GALA: A BOWED AFFINITY
Singapore Conference Hall
25 July 2014)
This review was published in The Straits Times on 28 July 2014 with the title "Emotional tribute to erhu virtuoso".
This pair of concerts was supposed to have been legendary Chinese erhu virtuoso Min Hui Fen’s final orchestral engagement. Unfortunately she died from a cerebral haemorrhage on 12 May in
Shanghai at the age of 69 years. What would have
been a celebration of her artistry instead became a requiem and memorial.
Replacing her was one of her finest pupils Liu Guang Yu. Alongside Singapore Chinese Orchestra erhu principal Zhao Jian Hua, also a student of hers, and her son the conductor Liu Ju on the podium, this was to be more than a fitting tribute. Naturally concertante erhu works championed by Min were the order of the day, but there were lots more to be served.
Liu performed three erhu works, beginning with Hua Yan Jun’s well-known Reflections of the Moon on Erquan. His was the instrumental personification of the human voice, heaving a breath, whispering and then singing in this elegiac number that was the blind composer’s meditation on a moonlit landscape. The orchestration was light, sometimes just accompanied by a pipa, allowing the erhu’s plaint to shine through.
Min’s own arrangement of Aspiration of the Honghu People was a patriotic work, full of martial fervour but tinged with a sense of melancholy, before the inevitable rallying to arms against the bogeymen Japanese. By the end of both works, the emotional Liu who swayed and sashayed through the scores, was flushed with tears and perspiration. His ingenious little scherzo entitled Ants did much to relieve the angst.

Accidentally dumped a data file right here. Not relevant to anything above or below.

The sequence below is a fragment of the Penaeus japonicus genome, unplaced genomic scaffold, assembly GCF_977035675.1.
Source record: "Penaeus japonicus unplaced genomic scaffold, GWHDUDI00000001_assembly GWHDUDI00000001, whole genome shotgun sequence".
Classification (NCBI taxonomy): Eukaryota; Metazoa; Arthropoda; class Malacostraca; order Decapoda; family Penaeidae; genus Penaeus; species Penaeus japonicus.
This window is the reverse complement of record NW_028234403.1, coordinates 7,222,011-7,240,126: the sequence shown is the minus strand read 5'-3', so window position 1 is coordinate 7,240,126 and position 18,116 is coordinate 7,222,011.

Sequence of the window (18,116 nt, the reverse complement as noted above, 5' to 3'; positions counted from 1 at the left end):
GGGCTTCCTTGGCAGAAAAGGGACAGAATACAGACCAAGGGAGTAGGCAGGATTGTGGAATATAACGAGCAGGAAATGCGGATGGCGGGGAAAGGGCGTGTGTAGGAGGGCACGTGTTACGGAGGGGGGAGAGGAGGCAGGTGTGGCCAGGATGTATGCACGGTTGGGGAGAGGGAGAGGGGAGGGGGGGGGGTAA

Zhao was assigned Yang Li Qing’s Song Of Sadness, another sob story based on The Wailing River, a melody used by Buddhist to square with the philosophy of “living as suffering”. Overwrought emotions ruled, but it was Zhao’s flowing cantabile that truly moved. As a pedagogue, the late-lamented Min truly left a legacy.
The balance of the concert was just as substantial, filled with mostly programmatic works. Opening the evening was the ancient tune The Moon High Above, originally for erhu solo, orchestrated by Peng Xiu Wen. The music was ruminative, evocative of nocturnal scenes before breaking into a quick dance and capped with a rousing ending.
Young Singaporean Wang Chen Wei’s Sisters’ Islands in its original guise for Chinese orchestra stood out of the pack as it used the Indonesian pelog scale in its melodies, which gave it a distinctive Nanyang flavour. Sumptuously orchestrated, the work also employed marimba, wind machine and a blown conch shell to depict the legend of the Singapore Straits.
Closing the evening was Xin Hu Guang’s Gada Meilin, an established battle classic originally scored for Western orchestra. The Chinese orchestration by Liu Wen Jin is no less evocative, especially the serene opening with xiao and dizi solos and the section of stampeding steeds down the Mongolian steppes. Slightly longer than Tchaikovsky’s 1812 Overture, the work nonetheless delivered with desired impact. An encore, the cheerful Hua Hao Yue Yuan (Beautiful Flowers, Round Moon) dispelled all gloom and lifted the spirits.